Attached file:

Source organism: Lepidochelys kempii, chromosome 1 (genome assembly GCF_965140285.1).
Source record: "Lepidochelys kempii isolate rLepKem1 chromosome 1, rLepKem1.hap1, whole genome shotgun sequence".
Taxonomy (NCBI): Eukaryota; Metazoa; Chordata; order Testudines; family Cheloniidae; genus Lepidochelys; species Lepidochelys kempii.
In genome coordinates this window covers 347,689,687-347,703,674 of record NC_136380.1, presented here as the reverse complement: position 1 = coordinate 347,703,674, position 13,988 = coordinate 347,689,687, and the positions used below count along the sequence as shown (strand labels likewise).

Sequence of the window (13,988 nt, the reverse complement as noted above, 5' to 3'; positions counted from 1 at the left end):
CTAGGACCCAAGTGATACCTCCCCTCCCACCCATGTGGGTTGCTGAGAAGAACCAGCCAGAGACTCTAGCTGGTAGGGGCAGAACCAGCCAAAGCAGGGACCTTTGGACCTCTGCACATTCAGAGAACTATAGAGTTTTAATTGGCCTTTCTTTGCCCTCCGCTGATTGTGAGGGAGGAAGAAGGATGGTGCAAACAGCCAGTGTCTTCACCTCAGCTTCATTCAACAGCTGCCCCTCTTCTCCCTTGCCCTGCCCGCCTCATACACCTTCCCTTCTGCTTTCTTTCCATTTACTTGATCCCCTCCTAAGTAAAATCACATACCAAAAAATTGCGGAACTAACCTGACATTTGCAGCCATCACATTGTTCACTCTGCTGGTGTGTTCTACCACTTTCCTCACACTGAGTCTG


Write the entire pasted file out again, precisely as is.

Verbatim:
Source organism: Lepidochelys kempii, chromosome 1 (genome assembly GCF_965140285.1).
Source record: "Lepidochelys kempii isolate rLepKem1 chromosome 1, rLepKem1.hap1, whole genome shotgun sequence".
Taxonomy (NCBI): Eukaryota; Metazoa; Chordata; order Testudines; family Cheloniidae; genus Lepidochelys; species Lepidochelys kempii.
In genome coordinates this window covers 347,689,687-347,703,674 of record NC_136380.1, presented here as the reverse complement: position 1 = coordinate 347,703,674, position 13,988 = coordinate 347,689,687, and the positions used below count along the sequence as shown (strand labels likewise).

Sequence of the window (13,988 nt, the reverse complement as noted above, 5' to 3'; positions counted from 1 at the left end):
CTAGGACCCAAGTGATACCTCCCCTCCCACCCATGTGGGTTGCTGAGAAGAACCAGCCAGAGACTCTAGCTGGTAGGGGCAGAACCAGCCAAAGCAGGGACCTTTGGACCTCTGCACATTCAGAGAACTATAGAGTTTTAATTGGCCTTTCTTTGCCCTCCGCTGATTGTGAGGGAGGAAGAAGGATGGTGCAAACAGCCAGTGTCTTCACCTCAGCTTCATTCAACAGCTGCCCCTCTTCTCCCTTGCCCTGCCCGCCTCATACACCTTCCCTTCTGCTTTCTTTCCATTTACTTGATCCCCTCCTAAGTAAAATCACATACCAAAAAATTGCGGAACTAACCTGACATTTGCAGCCATCACATTGTTCACTCTGCTGGTGTGTTCTACCACTTTCCTCACACTGAGTCTG